Understanding incontinence and getting help

What is it? What should I do next?

What's incontinence?

What's incontinence?

Incontinence (in-con-tin-ence) is the medical term for any accidental leakage of the bladder (wee) or bowel (poo).

Who does it affect?

Who does it affect?

Bladder and bowel concerns are actually pretty common in young people. More common than you might think. Fortunately, there’s heaps of ways to treat and manage it.

Who can help me?

Who can help me?

If you've got an issue with your bladder or bowel, it's important to see a health professional about it as soon as possible. The sooner you get help, the easier it will be to sort out and the less chance it has of becoming more serious. There are lots of different health professionals and services that can help with treating incontinence, like doctors, continence nurses, and other specially trained experts.

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Living with incontinence

How to live in confidence with incontinence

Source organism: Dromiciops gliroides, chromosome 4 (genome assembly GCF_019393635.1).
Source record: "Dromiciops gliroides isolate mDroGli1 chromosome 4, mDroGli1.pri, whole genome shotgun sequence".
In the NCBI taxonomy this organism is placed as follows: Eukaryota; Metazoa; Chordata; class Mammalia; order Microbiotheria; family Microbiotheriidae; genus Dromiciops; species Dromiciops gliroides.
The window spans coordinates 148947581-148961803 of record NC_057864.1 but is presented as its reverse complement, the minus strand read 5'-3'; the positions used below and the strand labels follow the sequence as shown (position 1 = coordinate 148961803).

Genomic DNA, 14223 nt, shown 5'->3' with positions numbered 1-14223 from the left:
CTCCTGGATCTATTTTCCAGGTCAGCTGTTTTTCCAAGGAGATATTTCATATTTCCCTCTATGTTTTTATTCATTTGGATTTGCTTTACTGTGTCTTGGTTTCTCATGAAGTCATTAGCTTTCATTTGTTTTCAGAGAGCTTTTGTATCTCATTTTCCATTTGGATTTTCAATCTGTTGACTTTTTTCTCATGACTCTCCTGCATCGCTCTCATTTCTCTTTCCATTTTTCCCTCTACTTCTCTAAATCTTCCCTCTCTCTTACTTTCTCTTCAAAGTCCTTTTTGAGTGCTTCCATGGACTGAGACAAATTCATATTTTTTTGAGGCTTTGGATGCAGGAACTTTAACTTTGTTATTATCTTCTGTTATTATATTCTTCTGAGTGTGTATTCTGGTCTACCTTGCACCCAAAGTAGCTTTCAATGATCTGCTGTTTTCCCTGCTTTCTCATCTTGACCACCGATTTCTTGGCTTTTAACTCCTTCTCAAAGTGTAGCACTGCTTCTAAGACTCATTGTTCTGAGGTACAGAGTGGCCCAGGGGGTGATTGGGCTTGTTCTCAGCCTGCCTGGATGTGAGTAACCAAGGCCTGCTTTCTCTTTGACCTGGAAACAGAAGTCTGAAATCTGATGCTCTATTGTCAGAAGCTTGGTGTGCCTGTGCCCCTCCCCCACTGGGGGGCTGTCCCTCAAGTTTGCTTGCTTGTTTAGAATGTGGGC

Being confident and going out with friends

Being confident and going out with friends

Bladder and bowel control problems can impact many parts of your life. In some cases, it can make you feel uneasy about hanging out with your friends. Lots of people worry that they’ll be teased if they have an accident in front of their friends. It’s normal to feel limited by incontinence at times, but by building your confidence you’ll be prepped to face any of life’s challenges.

Staying motivated

Staying motivated

Feeling a bit hopeless? Worrying that your incontinence might never improve? Don’t worry, this is super normal. But there are lots of ways to help you stay on top of the instructions from your doctor. It’s important to stay motivated and make sure you’re giving your treatment your all.

Talking to people you trust

Talking to people you trust

It’s not always easy to talk about bladder and bowel health, but there’s nothing to feel embarrassed about. Whether it’s talking to parents, friends, teachers or anybody else you trust, it’s easy to get a bit nervous or uncomfortable. But talking to people really can improve how you’re feeling. It’s often the first step in getting support and sorting out treatment.

Still want to know more?